Come away with us on our popular ‘Classic Cols of the Dolomites‘ holiday and you have the opportunity of climbing the Giau in all of its Western glory, for that authentic Maratona feel. The full route that day follows the Maratona sportive course, climbing Passo di Campolongo (1875m) from the North, Passo Pordoi (2239m) from the East, Passo di Sella (2244m) from the South and the Passo di Gardena (2121m) from the West, and then back up the North side of the Passo di Campolongo (1875m). From here you take on the Western face of the Passo Giau (2237m) and finish off with the Passo di Valparola (2192m) from the East!
Short Cycling Breaks to the Dolomites
There is a third and final trip that samples the Giau, and that is our popular 4 day Best of the Dolomites ‘Mini Break’, which we base out of a fab, 4* lakeside hotel in Alleghe. This gives us access to some of the best cycling the region has to offer, whilst being perfectly suited to those who might want to bring a non-cycling partner along, or for those who simply enjoy not having to move on each day, and the added flexibility that it affords.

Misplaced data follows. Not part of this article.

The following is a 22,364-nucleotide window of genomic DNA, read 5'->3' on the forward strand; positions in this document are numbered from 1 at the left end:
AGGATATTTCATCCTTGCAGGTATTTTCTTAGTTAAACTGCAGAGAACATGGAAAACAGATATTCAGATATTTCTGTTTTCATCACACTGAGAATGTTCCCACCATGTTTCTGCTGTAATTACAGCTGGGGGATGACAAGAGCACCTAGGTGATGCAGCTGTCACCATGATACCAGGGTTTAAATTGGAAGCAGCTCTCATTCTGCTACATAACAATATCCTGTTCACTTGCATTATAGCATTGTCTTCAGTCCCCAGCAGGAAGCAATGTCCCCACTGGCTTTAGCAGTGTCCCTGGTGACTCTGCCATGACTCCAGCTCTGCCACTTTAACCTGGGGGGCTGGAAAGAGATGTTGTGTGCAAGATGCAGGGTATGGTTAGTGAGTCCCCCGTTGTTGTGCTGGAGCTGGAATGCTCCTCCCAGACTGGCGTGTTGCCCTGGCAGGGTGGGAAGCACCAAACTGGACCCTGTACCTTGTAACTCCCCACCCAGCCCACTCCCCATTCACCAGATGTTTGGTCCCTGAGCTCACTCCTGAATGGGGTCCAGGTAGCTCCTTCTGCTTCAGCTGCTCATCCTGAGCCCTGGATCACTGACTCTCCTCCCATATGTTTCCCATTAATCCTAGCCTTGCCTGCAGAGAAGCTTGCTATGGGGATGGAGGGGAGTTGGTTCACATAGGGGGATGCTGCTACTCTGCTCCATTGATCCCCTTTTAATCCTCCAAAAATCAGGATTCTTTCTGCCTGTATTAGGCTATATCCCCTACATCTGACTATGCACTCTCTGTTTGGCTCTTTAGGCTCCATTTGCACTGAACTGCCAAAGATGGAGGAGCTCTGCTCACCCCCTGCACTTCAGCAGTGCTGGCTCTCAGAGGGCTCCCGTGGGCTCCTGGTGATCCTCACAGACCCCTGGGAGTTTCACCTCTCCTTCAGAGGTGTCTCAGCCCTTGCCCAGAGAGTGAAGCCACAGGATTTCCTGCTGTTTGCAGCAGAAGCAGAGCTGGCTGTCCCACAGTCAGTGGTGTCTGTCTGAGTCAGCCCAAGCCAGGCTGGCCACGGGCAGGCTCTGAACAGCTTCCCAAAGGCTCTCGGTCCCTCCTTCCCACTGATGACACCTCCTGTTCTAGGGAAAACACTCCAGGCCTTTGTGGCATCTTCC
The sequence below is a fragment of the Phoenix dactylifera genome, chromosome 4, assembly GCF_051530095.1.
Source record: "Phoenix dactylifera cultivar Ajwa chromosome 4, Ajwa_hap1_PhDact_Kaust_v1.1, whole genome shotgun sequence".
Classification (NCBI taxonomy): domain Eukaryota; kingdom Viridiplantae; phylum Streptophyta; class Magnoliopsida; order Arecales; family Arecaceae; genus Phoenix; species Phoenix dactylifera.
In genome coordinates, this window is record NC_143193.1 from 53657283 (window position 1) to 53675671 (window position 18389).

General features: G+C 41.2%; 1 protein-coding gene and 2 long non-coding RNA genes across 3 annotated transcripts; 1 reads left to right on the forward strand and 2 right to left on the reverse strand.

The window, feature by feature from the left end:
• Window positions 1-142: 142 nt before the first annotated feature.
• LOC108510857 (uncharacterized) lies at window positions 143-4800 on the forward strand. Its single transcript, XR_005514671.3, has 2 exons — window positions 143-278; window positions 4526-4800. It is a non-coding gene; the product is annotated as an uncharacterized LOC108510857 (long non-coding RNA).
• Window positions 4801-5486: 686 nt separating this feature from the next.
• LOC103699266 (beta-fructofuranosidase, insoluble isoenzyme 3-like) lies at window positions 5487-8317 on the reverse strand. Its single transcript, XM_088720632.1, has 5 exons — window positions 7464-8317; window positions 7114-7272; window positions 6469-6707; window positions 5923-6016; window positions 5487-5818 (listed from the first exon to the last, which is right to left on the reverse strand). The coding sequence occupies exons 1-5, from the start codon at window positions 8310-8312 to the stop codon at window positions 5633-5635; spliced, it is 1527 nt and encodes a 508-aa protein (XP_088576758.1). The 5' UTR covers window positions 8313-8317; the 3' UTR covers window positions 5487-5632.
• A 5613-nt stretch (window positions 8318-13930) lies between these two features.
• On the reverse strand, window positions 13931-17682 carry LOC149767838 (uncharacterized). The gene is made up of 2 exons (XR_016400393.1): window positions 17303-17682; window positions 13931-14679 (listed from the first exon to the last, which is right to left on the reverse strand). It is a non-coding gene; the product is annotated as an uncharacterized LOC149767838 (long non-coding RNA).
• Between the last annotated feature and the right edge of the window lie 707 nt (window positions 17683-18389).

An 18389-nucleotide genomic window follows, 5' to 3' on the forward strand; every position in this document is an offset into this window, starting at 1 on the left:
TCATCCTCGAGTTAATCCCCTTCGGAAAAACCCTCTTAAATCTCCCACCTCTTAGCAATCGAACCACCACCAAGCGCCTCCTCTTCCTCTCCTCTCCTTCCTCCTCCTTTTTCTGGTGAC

Whilst taking in the best the region has to offer, this trip caters for those wanting to ride the Sella Rondana and Marmolada Loops. Options galore!
Despite first being used way back in 1973, it wasn’t until the late 2000s that the climb started to be used regularly in the race. Nowadays the climb seems a permanent fixture, with its scenery and difficulty both surpassing that of the parallel Falzarego Pass (which we also cross in numerous directions on our trips).
Interesting Giau fact
Before being paved, the ‘road’ was merely a mule track used by local farmers for forestry services. It may be a ‘new’ climb, but what it lacks in history it more than makes up for with character, and at the time of writing has been featured in the Giro 7 times.
3. The Splügen Pass
The Splügen Pass is a climb that connects the Swiss town of Splügen (just down the road from Hinterhein) with the Italian town of Chiavenna, which continues on to the majestic Lake Como.